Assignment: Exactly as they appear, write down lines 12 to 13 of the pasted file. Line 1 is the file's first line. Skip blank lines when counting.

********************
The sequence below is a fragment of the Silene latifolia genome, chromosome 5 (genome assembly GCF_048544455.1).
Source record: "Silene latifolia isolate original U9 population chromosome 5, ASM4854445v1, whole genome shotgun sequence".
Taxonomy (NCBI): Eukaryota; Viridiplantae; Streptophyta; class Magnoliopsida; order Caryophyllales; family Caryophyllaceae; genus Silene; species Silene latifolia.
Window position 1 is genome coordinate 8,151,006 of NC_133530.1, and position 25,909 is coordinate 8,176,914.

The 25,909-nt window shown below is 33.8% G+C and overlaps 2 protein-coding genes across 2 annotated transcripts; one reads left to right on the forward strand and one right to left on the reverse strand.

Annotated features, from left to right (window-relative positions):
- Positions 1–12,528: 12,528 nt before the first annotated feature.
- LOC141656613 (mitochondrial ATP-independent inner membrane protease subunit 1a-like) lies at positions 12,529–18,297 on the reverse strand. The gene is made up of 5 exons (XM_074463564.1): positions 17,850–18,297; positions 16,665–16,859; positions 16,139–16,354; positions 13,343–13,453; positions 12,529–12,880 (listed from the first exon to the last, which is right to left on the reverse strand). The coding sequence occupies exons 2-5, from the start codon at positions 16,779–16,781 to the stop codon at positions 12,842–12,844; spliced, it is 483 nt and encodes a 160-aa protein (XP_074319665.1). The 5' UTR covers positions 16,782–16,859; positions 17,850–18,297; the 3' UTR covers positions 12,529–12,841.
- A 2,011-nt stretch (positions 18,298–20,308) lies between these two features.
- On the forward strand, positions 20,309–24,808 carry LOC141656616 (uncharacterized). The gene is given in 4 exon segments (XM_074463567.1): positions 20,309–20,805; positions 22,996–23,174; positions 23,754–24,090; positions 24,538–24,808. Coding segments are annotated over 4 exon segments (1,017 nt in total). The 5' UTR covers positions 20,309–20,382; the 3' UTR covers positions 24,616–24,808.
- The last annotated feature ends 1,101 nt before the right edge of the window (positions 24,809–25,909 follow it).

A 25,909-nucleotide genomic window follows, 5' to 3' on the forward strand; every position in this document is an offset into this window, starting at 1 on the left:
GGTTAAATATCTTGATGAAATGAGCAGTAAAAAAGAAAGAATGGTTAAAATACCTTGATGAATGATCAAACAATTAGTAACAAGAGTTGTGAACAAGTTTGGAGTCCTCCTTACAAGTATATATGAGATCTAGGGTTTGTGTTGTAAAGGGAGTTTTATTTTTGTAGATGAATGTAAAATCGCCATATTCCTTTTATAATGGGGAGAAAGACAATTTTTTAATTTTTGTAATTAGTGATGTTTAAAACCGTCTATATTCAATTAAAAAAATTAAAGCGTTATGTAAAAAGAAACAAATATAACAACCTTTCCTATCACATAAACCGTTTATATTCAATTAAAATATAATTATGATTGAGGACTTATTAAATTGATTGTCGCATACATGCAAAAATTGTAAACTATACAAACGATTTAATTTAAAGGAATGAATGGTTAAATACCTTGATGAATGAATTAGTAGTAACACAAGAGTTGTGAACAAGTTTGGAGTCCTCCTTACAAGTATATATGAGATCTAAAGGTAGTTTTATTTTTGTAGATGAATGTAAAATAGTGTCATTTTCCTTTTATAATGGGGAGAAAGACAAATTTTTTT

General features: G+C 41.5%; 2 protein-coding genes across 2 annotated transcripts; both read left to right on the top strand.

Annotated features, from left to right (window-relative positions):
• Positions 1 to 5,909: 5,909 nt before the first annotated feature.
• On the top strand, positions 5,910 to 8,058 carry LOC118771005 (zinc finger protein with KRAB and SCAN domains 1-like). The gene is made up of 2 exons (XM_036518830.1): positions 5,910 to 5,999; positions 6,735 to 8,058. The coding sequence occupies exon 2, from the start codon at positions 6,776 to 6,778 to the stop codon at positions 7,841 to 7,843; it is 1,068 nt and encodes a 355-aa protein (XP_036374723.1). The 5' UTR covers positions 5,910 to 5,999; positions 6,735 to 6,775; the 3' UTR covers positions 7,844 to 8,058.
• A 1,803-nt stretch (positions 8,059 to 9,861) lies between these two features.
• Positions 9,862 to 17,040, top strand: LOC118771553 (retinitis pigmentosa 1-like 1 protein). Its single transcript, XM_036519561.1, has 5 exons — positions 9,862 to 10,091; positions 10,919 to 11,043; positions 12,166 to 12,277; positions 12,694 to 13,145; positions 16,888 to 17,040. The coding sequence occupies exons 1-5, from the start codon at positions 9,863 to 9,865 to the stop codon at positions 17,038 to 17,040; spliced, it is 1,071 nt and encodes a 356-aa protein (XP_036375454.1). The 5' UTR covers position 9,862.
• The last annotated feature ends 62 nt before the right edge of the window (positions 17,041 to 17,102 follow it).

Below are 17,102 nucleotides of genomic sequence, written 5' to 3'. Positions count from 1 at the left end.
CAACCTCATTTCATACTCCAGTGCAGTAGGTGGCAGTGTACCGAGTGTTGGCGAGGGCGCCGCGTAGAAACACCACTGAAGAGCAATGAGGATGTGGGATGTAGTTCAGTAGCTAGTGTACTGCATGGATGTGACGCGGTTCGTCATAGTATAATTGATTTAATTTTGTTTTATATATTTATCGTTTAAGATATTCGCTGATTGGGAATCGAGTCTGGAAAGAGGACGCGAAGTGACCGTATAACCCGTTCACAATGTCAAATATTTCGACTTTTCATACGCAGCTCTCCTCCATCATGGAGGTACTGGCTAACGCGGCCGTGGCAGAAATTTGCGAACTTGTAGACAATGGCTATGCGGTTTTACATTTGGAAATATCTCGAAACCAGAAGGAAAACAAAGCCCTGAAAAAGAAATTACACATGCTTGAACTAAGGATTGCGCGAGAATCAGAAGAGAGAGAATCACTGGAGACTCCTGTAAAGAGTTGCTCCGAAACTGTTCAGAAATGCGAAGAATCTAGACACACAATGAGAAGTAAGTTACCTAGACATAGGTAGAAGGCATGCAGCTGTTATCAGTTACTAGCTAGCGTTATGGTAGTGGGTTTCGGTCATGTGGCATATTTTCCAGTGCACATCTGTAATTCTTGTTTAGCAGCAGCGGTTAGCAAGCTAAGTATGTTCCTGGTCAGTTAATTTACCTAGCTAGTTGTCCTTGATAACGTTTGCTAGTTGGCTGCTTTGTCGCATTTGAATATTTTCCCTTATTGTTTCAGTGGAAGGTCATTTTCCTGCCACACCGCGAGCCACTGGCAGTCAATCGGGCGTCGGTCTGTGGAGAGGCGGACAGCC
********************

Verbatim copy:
A 25,909-nucleotide genomic window follows, 5' to 3' on the forward strand; every position in this document is an offset into this window, starting at 1 on the left:
GGTTAAATATCTTGATGAAATGAGCAGTAAAAAAGAAAGAATGGTTAAAATACCTTGATGAATGATCAAACAATTAGTAACAAGAGTTGTGAACAAGTTTGGAGTCCTCCTTACAAGTATATATGAGATCTAGGGTTTGTGTTGTAAAGGGAGTTTTATTTTTGTAGATGAATGTAAAATCGCCATATTCCTTTTATAATGGGGAGAAAGACAATTTTTTAATTTTTGTAATTAGTGATGTTTAAAACCGTCTATATTCAATTAAAAAAATTAAAGCGTTATGTAAAAAGAAACAAATATAACAACCTTTCCTATCACATAAACCGTTTATATTCAATTAAAATATAATTATGATTGAGGACTTATTAAATTGATTGTCGCATACATGCAAAAATTGTAAACTATACAAACGATTTAATTTAAAGGAATGAATGGTTAAATACCTTGATGAATGAATTAGTAGTAACACAAGAGTTGTGAACAAGTTTGGAGTCCTCCTTACAAGTATATATGAGATCTAAAGGTAGTTTTATTTTTGTAGATGAATGTAAAATAGTGTCATTTTCCTTTTATAATGGGGAGAAAGACAAATTTTTTT